The common advice is that for shooting landscape and other wide angle photographic subjects you should use a digital camera with a “full crop” or “medium format” image sensor. So called “crop sensors,” such as the APS-C, are only suited for photographing action sports, wildlife and perhaps macro subjects. But the fact is this popular camera format is quite versatile and can be used for a wide variety of imaging. It might even be arguable that they are the best choice for photographers that are restricted to a single DSLR body.
So why might a photographer be restricted to a single DSLR camera body? When exploring new areas, hiking for instance, weight can be a factor. The addition of another camera also equates to carrying an additional load. The different bodies may not use the same battery, meaning the need to pack extras for both cameras. Plus the controls may be somewhat different, leading to potential confusion when making photos. By carrying a single body things get a bit simpler. As the acronym KISS implies, “keep it simple stupid.”
When I go out in the field I don’t always know what kind of subject I’ll be encountering. I may be exploring and area I’ve never been to before, or be revisiting a place where there are a variety of potential subject matters. As such I want a versatile system that will allow me to adapt to the situation. Typically I’ll approach such situations by carrying a single camera, a telephoto lens, a wide angle zoom and a macro lens. Most of the time I’ll bring along a 1.4 times extender as well, providing me with an even great range of focal lengths.
My go to kit consists of the Canon 7D Mark II, an APS-C size sensor camera, my Sigma 150-600mm zoom telephoto lens, my Canon 100mm macro lens, a Tokina wide angle lens, either the 12-24mm or 20 – 35mm zoom, and a 1.4x Tamron tele-extender. With this complement of equipment I’m able to adapt to whatever subject matter presents its self.
Things change a bit if you are a one genre photographer or if you’re out to shoot a particular subject. Without question there are advantages to using a full frame camera. But in my humble opinion, they lack the versatility of the lowly crop-sensor camera. Unless you have an unlimited budget having a telephoto that will couple with the wider format cameras and achieve the “reach” of the smaller sensor bodies is going to be quite cost prohibitive.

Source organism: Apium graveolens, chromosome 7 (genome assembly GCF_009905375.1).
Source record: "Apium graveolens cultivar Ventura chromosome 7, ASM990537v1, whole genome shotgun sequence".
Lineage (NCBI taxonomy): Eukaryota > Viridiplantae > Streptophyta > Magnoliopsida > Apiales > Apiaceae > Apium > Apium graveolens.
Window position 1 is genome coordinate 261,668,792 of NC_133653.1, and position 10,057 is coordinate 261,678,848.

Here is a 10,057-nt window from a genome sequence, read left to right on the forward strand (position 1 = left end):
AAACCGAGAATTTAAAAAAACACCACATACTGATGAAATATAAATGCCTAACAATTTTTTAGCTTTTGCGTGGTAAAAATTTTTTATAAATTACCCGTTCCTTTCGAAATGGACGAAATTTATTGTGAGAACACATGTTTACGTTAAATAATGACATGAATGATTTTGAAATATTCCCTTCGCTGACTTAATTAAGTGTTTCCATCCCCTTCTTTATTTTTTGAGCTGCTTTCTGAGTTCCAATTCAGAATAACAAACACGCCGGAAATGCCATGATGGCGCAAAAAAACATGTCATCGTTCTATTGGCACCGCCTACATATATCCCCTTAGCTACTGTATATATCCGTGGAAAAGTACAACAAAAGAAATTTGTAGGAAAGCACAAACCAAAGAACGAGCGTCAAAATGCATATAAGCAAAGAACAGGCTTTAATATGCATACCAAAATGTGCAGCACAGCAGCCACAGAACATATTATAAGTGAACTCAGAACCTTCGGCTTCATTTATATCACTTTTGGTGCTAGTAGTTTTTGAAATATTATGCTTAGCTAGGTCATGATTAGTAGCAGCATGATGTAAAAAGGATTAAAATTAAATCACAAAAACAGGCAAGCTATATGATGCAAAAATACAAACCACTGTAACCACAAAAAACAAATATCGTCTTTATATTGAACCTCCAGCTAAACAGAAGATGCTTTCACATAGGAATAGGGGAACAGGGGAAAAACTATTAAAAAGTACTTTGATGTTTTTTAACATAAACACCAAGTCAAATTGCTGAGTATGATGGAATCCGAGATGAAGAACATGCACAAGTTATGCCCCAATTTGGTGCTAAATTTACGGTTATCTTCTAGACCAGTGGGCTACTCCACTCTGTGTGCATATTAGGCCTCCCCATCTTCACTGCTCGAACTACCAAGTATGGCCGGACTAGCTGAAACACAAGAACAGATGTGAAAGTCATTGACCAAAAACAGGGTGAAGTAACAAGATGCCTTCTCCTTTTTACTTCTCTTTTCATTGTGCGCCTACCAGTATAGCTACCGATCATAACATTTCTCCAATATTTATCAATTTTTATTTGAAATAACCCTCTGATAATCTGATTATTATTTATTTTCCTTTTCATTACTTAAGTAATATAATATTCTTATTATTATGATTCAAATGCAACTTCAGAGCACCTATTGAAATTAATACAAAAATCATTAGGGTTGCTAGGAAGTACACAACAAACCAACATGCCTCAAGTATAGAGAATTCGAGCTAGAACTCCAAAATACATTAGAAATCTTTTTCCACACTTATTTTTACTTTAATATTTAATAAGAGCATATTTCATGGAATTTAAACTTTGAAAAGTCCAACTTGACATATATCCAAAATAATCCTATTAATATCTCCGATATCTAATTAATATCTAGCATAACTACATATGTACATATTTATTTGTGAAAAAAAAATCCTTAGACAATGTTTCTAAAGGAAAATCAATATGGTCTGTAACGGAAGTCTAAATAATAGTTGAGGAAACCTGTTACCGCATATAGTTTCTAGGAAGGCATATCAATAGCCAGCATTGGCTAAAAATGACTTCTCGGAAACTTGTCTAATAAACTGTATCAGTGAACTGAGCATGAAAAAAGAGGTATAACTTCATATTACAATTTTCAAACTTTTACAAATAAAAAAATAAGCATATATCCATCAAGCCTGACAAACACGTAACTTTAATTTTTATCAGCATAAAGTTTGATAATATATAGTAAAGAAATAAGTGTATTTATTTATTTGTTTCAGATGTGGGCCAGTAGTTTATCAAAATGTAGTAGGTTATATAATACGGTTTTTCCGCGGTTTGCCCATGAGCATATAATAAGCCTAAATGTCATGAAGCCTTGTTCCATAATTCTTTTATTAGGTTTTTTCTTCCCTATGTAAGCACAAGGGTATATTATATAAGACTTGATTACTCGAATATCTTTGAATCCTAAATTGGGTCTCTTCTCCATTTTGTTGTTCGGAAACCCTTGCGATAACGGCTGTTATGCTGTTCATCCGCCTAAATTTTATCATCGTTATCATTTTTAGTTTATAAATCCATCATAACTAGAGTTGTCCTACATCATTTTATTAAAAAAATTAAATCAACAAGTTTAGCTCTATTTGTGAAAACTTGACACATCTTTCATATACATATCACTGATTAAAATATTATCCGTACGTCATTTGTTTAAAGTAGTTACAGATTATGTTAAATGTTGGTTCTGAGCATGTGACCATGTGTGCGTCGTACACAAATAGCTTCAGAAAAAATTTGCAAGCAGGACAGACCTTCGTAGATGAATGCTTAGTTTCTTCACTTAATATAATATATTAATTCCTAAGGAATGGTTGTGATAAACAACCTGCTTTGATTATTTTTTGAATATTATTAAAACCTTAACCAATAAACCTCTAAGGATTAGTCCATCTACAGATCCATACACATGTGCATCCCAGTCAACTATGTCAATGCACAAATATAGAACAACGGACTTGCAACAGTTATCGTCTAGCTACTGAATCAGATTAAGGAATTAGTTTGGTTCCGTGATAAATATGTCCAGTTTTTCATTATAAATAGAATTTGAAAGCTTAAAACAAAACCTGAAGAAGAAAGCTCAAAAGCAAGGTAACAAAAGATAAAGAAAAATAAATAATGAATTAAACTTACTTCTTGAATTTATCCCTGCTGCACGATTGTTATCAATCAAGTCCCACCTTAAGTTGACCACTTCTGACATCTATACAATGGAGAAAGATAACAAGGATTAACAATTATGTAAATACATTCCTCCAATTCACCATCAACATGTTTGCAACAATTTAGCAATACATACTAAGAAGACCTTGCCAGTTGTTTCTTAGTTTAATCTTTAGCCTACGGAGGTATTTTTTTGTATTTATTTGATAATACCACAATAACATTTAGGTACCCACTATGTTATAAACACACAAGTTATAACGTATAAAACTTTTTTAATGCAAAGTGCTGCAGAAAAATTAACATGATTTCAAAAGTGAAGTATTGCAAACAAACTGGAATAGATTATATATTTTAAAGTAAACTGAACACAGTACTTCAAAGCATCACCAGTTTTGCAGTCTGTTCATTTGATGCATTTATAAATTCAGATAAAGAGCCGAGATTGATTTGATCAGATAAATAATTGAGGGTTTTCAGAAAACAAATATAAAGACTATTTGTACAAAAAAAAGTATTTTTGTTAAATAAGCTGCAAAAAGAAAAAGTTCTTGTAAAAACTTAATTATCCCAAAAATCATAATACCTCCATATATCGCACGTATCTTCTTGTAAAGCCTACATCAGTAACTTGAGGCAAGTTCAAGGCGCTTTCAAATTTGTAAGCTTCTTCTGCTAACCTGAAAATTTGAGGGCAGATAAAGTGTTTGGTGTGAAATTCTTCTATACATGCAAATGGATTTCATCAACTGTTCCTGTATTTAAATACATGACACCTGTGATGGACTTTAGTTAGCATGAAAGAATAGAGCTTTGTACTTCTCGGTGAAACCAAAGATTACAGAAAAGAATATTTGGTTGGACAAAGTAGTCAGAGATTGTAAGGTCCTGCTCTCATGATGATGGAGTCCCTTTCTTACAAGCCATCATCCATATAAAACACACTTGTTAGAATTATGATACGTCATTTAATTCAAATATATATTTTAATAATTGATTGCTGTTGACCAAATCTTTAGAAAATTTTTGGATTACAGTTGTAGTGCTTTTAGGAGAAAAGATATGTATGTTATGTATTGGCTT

In every endeavor there are compromises. The photographer that pursues a variety of subjects ranging from the ultra close-up to the sweeping landscape may need to give up a little something at one end or the other. For me I prefer to compromise on the wide end of things, preferring to give the advantage to the long end of things. I find myself trying to get closer, more intimate images more often than not.
You can find my online gallery by clicking on the “prints” link on the left or by visiting http://bob-decker.pixels.com.
Follow me on Instagram @bobdeckerphotography
There’s nothing I can’t do with my Nikon Z50 APS-C camera. I also have a Z6, but when going out I most often reach for the Z50. Size and weight really do matter. In any photo expedition, there’s a point where you start to get tired and start to think about heading home; with light compact gear, you go a lot longer before reaching that point. And sometimes that’s when you find the really good one.
I have not used full frame since my film camera days. My current kit consists of two camera styles, a Nikon (DX) and and Olympus (MFT). The Nikon comes in at 24MP and the OLY at 16. However, I am about to “upgrade” the OLY to a newer 20MP body. I have zooms and primes for both cameras and a Macro for the Oly (because it has an articulating screen in addition to the excellent eye-level viewfinder). This serves me well and I am seeing some nice success with my online gallery at Fine Art America.
I’ve been a full frame user for some time, but I must admit I doubt if you could tell much difference these days between my images and any others. The quality has just improved by leaps and bounds and now the enhanced enlargement in the Adobe products means that you can also go around with a camera with less resolution and boost it when needed. I think there is a big difference when you switch between DSLR and mirrorless though – I find that invaluable in actually seeing what the final image might look like – especially with ND filters attached etc. So I’m happy with my Sony A7R3. I don’t normally carry anything like the collection of lenses that you do though! Great images to illustrate the article!
Thanks much for the comments. I greatly appreciate them. Since writing the above article I have bitten the bullet and placed an order for a used Canon 6D body. This will be my first “full size” sensor body since adapting digital photography so many years ago. To be honest one of the biggest selling points to me is that it as an articulating rear screen. That will be very handy for many of the things I do. When I receive it I can imagine myself hiking in the field with a telephoto on my crop camera and a wide angle on the 6D. You can be a report will follow soon.